Portchester Castle is a medieval castle built within a former Roman fort at Portchester to the east of Fareham in the English county of Hampshire. It is located at the northern end of Portsmouth Harbour. The strategic importance of Portchester has been recognised since at least the 3rd century when a Roman fort was established on the site of the later castle. Though it is uncertain exactly when the fort was constructed, it is thought that it was built by Marcus Aurelius Carausius on the instructions of emperor Diocletian between 285 and 290. It was one of several forts built along the British coast in the period to combat raids by pirates. Portchester was probably a base from which the Classis Britannica, the Roman fleet defending Britain, operated. It is the best preserved Roman fort north of the Alps. Local legend states that late in his life Pontius Pilate was brought here by galley as a final refuge. Although the Roman army retreated from Britain in the early 5th century, it is unlikely that the fort was ever completely abandoned, although its use continued on a much smaller scale. A 10th-century hall and tower were discovered within the fort, suggesting it was a high-status residence during the Saxon period. In 904, Portchester came into the possession of King Edward the Elder and the fort became a burh to help defend the country against Vikings.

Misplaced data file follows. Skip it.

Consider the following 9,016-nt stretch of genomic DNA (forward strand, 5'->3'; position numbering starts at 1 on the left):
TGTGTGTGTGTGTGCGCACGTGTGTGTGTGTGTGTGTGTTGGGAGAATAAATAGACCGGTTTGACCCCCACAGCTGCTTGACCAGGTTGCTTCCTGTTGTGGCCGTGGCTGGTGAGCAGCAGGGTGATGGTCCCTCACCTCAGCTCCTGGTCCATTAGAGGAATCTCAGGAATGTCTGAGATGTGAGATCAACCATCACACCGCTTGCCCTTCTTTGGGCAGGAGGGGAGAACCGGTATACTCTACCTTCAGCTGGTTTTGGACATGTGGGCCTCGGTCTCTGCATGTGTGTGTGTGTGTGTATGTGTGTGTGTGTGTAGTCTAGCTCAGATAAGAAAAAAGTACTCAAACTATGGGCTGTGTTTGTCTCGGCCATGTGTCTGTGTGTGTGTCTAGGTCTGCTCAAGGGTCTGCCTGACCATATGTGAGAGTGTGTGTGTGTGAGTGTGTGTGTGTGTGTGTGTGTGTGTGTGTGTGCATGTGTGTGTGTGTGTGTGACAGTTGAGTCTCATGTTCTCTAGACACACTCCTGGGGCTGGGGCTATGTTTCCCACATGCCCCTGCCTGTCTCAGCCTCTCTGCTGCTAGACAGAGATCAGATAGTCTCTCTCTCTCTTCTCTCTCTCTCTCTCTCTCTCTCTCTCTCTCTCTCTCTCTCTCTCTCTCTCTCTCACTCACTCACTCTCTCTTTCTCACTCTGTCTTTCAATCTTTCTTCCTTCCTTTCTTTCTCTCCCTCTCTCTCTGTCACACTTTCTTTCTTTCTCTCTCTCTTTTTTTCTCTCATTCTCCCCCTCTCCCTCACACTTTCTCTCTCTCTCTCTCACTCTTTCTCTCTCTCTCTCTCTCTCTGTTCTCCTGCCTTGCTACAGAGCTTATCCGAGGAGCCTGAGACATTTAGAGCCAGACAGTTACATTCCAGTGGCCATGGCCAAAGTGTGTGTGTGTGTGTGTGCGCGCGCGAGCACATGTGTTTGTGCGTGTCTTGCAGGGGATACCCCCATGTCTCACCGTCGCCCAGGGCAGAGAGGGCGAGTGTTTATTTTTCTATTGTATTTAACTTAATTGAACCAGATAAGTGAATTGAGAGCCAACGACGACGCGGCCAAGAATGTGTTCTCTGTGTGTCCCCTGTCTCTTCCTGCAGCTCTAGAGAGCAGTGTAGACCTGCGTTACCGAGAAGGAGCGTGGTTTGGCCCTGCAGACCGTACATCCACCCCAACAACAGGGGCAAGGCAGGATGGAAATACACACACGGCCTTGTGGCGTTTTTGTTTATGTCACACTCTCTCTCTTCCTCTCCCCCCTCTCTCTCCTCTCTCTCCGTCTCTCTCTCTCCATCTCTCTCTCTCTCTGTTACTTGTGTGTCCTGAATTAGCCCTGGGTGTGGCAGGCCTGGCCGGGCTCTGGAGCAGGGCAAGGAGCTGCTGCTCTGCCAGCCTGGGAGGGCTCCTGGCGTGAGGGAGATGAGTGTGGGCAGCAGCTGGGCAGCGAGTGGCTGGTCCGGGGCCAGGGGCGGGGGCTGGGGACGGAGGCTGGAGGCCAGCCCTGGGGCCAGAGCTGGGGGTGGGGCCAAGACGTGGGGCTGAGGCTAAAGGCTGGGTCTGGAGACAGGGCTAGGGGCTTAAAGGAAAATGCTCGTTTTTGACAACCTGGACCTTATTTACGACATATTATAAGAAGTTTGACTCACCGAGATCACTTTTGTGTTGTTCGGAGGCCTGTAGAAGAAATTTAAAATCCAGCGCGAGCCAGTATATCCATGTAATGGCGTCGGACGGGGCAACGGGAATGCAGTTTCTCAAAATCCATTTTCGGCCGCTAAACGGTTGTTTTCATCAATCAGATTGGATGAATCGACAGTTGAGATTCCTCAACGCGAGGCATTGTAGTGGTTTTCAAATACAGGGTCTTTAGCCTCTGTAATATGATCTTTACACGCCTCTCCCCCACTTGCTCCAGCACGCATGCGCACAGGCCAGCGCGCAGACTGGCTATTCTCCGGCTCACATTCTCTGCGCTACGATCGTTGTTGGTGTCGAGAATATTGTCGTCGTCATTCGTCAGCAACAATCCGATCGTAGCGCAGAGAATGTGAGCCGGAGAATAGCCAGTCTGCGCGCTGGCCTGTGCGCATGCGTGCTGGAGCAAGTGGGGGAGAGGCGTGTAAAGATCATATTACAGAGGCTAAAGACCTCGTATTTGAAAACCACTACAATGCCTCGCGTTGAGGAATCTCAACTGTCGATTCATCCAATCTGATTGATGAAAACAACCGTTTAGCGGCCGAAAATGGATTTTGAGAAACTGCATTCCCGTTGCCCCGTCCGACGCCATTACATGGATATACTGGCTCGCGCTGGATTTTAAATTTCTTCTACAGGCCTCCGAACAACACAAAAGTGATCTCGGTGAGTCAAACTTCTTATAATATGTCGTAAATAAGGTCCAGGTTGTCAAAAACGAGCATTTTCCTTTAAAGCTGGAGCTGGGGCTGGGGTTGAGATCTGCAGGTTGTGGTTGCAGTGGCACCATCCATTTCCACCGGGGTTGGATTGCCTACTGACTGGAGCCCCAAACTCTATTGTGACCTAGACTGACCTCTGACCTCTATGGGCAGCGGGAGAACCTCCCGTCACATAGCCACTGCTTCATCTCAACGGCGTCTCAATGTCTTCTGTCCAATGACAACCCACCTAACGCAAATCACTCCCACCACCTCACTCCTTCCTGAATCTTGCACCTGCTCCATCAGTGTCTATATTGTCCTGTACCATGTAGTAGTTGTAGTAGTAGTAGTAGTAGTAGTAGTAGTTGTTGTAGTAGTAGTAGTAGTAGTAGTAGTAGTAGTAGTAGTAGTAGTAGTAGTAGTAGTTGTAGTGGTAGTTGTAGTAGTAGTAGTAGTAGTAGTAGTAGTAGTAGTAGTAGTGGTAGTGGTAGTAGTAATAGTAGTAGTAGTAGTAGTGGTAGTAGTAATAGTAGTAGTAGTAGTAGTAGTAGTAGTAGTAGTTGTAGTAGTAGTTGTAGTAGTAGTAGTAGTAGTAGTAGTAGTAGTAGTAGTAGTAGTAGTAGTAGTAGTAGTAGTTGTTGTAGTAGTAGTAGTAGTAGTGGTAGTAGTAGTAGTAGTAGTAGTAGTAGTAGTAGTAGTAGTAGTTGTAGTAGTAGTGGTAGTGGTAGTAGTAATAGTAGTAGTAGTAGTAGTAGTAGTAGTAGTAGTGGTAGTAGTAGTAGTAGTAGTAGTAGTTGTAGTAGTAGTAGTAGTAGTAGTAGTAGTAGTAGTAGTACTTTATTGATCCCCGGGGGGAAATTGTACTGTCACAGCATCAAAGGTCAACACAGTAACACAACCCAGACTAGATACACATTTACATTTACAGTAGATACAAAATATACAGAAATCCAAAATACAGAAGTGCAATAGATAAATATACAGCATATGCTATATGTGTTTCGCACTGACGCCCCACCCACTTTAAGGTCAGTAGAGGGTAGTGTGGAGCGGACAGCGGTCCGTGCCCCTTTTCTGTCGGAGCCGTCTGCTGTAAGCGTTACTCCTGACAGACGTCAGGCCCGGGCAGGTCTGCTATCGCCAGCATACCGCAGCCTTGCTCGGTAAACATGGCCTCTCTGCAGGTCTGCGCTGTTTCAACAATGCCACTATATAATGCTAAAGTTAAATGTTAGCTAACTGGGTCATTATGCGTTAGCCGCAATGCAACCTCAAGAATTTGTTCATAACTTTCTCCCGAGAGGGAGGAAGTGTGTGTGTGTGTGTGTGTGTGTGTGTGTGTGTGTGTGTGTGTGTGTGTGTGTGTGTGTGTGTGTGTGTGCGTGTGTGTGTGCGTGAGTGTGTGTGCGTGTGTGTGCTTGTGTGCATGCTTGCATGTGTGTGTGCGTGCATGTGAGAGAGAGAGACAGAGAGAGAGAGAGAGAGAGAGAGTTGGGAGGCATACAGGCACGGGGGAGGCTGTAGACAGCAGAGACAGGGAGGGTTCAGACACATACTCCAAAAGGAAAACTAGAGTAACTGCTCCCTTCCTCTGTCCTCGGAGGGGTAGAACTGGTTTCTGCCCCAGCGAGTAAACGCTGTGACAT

It is uncertain when the castle was built, although it was probably in the late 11th century. In the aftermath of the Norman Conquest, the manor of Portchester was granted to William Maudit, an associate of William the Conqueror and a powerful magnate, and it was probably he who built Portchester Castle. The form of this early castle is uncertain, although Maudit was probably responsible for creating the inner ward in the north-west corner of the fort. At this point it would most likely have been defended by a wooden palisade and a moat, with the original Roman stone walls of the fort acting as the defence of the outer bailey. Maudit died in about 1100, and his property passed onto his son, Robert Maudit. He died in 1120, and a few years later the family estates came into the hands of William Pont de l'Arche through marriage to Robert Maudit's daughter. Although the castle was still unrecorded in this period, it was probably at this point that it was rebuilt in stone. The evidence for this is that the stonework of the castle is similar to that of St Mary's parish church, which was built in the 1130s in the outer bailey. The church was built for an Augustinian priory which Pont de l'Arche established within the castle in 1128. Other buildings would have been planned for the priory, although almost no trace of them survives. As the community moved to a new site at Southwick between 1147 and 1150, the buildings may never have been completed